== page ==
Quality of life and psychosocial adjustment in gynecologic cancer survivors

Timothy Pearman*

*Corresponding author for this work

Research output: Contribution to journalReview articlepeer-review

67 Scopus citations


Gynecologic malignancies occur in approximately 1 in 20 women in the United States. Until recently, clinical management of these cancers has focused almost exclusively on prolonging the survival of patients. A recent literature search using MEDLINE revealed relatively few research studies that reported data on quality of life (QOL) in a gynecologic cancer population. Reports in the literature have been conflicting, with some studies finding deterioration in QOL and some finding stability or improvement in QOL over time. Until recently, the impact of various treatments (surgery, radiation, chemotherapy) on QOL in this population was unknown. Recently, the QOL of women with gynecologic cancer has been compared to that of women with other types of cancer. Also, risk factors for poor adjustment in gynecologic cancer are beginning to be investigated. This presentation will attempt to 1) summarize the relevant literature on QOL in a gynecologic cancer population, 2) compare QOL in this population to other types of cancer, 3) examine risk factors for poor adjustment and 4) describe the limitations of the literature and future research directions. Overall, it appears that QOL is most negatively affected from time of diagnosis through completion of treatment. Following treatment, QOL appears to improve over the course of 6-12 months, but then appears to remain stable from that time through two years post-treatment. Compared to breast cancer patients, it appears that gynecologic cancer patients experience poorer QOL on several domains during active treatment, but that after completion of treatment, overall QOL is similar between groups. Risk factors for maladjustment include treatment with radiotherapy or multi-modality treatment, increased length of treatment, younger age, and coping using a disengaged style. Other risk factors include lower education, poor social support and lower levels of religious belief. The significance of these findings and future research directions will be discussed.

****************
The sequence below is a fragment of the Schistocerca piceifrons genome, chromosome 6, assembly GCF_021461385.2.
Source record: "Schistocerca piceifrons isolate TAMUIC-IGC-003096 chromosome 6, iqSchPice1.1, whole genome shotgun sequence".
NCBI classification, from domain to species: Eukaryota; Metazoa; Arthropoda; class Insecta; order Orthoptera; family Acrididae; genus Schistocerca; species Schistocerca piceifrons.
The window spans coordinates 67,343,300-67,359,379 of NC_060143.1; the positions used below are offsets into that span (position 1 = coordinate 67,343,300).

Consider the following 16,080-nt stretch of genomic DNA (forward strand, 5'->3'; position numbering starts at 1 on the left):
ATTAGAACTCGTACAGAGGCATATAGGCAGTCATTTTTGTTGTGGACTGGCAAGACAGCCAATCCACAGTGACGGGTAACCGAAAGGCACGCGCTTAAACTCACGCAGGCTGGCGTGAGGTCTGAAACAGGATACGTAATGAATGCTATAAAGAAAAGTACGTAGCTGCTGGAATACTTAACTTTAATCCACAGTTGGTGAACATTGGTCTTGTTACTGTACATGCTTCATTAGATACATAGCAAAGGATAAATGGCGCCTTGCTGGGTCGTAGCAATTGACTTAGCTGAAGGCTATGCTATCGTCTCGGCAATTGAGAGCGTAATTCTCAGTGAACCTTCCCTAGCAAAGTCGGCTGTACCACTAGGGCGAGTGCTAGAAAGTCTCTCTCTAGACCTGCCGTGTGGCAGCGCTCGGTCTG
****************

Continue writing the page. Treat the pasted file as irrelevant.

Original languageEnglish (US)
Article number33
JournalHealth and Quality of Life Outcomes
StatePublished - Aug 20 2003

ASJC Scopus subject areas

  • Public Health, Environmental and Occupational Health


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